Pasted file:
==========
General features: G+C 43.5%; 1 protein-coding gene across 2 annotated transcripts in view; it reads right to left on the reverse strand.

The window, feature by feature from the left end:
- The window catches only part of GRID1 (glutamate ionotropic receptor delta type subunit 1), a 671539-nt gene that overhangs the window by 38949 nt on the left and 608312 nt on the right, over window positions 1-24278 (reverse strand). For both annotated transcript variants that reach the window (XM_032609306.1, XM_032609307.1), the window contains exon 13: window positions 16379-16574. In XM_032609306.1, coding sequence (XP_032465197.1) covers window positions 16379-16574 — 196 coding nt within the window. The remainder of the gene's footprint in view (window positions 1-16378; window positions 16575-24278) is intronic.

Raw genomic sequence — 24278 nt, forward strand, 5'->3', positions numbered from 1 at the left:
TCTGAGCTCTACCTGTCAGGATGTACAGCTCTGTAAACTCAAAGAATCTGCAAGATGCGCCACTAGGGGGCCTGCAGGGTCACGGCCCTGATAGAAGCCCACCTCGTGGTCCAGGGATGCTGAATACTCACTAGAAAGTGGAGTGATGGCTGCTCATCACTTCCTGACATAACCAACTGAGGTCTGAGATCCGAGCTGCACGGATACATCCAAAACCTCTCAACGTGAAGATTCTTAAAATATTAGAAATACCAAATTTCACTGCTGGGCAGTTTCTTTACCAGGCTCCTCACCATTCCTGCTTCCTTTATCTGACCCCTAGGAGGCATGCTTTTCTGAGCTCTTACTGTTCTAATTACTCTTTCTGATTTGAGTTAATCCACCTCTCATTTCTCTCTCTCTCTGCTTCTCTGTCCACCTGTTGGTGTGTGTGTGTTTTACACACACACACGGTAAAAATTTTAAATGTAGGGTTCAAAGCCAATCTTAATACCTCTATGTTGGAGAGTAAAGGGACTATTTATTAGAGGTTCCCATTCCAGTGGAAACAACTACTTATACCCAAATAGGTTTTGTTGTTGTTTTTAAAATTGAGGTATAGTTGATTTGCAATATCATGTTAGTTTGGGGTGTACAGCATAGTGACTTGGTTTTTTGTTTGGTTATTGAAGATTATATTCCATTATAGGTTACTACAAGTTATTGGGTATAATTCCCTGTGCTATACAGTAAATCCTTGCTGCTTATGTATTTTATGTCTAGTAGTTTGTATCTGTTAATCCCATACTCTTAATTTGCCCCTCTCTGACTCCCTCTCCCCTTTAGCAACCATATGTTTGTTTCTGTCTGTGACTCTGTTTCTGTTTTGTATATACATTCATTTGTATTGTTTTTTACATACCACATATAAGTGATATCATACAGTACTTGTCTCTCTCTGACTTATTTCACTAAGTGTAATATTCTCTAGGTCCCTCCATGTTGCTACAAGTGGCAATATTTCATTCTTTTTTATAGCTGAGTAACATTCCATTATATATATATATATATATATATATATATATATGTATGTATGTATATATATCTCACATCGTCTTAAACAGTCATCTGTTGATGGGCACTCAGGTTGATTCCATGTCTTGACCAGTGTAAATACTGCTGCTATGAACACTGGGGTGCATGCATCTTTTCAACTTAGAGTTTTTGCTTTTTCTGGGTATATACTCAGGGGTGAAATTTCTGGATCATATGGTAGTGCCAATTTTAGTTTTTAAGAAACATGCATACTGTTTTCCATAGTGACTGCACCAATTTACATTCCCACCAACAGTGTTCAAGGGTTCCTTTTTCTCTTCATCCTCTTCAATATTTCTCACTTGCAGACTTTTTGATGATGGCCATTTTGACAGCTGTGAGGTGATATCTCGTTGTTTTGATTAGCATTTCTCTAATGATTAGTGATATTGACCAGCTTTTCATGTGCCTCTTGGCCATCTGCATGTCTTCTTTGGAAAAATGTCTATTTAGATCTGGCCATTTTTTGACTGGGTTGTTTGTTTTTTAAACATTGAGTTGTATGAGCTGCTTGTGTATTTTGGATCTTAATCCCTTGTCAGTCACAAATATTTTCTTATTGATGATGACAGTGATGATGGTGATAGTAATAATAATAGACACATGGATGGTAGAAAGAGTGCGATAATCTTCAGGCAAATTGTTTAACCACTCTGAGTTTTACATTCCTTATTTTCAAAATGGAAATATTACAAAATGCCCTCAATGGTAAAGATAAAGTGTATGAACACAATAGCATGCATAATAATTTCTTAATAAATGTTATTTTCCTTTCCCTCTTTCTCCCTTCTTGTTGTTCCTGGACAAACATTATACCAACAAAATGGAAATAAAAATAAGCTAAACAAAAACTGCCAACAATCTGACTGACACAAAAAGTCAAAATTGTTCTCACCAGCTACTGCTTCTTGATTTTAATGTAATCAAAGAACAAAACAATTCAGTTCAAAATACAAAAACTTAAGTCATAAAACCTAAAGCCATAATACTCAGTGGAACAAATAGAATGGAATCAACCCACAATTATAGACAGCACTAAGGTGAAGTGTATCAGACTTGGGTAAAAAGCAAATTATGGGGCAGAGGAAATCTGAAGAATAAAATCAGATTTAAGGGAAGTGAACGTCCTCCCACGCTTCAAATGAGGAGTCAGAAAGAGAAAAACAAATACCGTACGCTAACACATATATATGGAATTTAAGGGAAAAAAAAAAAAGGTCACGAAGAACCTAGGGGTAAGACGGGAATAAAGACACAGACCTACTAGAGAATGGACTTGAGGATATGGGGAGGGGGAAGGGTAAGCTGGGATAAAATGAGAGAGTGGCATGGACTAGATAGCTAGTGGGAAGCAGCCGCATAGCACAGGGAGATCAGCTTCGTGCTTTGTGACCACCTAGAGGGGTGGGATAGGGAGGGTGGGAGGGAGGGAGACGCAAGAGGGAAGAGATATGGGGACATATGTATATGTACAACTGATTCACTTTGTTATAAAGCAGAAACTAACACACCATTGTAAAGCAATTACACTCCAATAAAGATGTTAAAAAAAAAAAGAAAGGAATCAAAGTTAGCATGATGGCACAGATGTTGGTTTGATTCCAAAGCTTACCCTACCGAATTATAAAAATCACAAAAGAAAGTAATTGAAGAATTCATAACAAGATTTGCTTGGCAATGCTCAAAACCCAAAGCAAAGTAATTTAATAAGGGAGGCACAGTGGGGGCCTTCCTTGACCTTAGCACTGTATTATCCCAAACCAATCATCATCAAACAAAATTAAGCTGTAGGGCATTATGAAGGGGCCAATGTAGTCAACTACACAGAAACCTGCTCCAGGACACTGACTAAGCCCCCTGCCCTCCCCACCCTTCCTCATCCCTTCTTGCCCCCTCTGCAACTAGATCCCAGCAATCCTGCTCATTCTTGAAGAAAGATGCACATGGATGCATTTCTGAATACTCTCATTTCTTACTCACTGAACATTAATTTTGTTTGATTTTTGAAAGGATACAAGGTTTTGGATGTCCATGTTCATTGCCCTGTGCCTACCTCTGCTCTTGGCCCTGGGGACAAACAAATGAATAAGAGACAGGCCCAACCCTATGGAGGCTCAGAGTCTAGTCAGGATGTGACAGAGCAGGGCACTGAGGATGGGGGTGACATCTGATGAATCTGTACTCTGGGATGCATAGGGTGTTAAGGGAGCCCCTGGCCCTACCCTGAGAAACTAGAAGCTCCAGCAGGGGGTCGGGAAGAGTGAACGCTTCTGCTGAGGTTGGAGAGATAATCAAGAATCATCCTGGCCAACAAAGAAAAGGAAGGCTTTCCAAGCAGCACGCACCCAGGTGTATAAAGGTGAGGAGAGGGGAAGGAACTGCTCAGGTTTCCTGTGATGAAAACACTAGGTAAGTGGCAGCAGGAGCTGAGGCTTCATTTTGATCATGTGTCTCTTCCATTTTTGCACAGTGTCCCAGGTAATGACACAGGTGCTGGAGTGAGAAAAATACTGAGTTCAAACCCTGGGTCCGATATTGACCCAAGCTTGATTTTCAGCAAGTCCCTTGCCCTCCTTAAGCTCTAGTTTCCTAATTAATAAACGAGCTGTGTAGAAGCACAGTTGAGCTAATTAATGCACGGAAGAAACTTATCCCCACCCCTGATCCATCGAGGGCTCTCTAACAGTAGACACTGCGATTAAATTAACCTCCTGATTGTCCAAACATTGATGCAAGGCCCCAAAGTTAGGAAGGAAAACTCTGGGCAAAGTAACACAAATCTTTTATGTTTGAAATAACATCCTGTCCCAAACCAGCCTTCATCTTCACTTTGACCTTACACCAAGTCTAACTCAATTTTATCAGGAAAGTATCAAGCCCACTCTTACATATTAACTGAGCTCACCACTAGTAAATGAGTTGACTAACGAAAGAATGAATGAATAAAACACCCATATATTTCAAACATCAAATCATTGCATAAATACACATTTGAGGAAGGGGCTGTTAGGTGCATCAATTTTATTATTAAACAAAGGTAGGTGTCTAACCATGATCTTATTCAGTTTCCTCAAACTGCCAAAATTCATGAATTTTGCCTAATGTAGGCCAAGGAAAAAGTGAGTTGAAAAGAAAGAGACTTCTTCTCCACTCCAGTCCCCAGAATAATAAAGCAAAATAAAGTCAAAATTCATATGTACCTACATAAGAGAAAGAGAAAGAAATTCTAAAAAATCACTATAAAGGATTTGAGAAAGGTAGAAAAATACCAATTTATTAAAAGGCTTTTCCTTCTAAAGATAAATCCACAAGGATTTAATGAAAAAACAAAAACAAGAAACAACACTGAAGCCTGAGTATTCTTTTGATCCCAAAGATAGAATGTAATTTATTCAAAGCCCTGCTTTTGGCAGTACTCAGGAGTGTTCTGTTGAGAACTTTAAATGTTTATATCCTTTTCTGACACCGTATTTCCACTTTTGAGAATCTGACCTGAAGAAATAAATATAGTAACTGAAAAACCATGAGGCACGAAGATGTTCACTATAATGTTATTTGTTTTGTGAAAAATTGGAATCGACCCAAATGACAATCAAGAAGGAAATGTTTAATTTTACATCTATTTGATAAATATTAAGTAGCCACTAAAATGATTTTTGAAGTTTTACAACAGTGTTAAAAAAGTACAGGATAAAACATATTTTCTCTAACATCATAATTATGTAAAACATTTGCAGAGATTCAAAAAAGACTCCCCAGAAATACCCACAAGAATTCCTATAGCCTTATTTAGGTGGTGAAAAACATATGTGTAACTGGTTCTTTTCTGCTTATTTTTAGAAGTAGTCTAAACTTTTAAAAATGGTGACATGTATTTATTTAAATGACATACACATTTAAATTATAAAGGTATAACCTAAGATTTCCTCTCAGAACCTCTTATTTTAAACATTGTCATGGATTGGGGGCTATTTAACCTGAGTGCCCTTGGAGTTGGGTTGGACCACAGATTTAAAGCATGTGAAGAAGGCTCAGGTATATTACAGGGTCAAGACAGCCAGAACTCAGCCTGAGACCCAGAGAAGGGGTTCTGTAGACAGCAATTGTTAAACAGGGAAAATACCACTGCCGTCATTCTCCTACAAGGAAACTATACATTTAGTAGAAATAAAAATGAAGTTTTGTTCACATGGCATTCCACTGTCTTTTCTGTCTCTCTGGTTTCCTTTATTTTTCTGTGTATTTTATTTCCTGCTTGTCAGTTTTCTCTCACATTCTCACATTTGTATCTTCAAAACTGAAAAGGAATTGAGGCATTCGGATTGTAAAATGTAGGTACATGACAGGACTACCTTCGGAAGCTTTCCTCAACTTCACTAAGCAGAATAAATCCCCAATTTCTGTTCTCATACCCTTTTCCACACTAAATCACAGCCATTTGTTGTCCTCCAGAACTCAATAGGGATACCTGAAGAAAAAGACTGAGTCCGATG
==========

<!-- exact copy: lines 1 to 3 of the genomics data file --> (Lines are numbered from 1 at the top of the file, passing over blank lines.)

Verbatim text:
General features: G+C 43.5%; 1 protein-coding gene across 2 annotated transcripts in view; it reads right to left on the reverse strand.

The window, feature by feature from the left end:
- The window catches only part of GRID1 (glutamate ionotropic receptor delta type subunit 1), a 671539-nt gene that overhangs the window by 38949 nt on the left and 608312 nt on the right, over window positions 1-24278 (reverse strand). For both annotated transcript variants that reach the window (XM_032609306.1, XM_032609307.1), the window contains exon 13: window positions 16379-16574. In XM_032609306.1, coding sequence (XP_032465197.1) covers window positions 16379-16574 — 196 coding nt within the window. The remainder of the gene's footprint in view (window positions 1-16378; window positions 16575-24278) is intronic.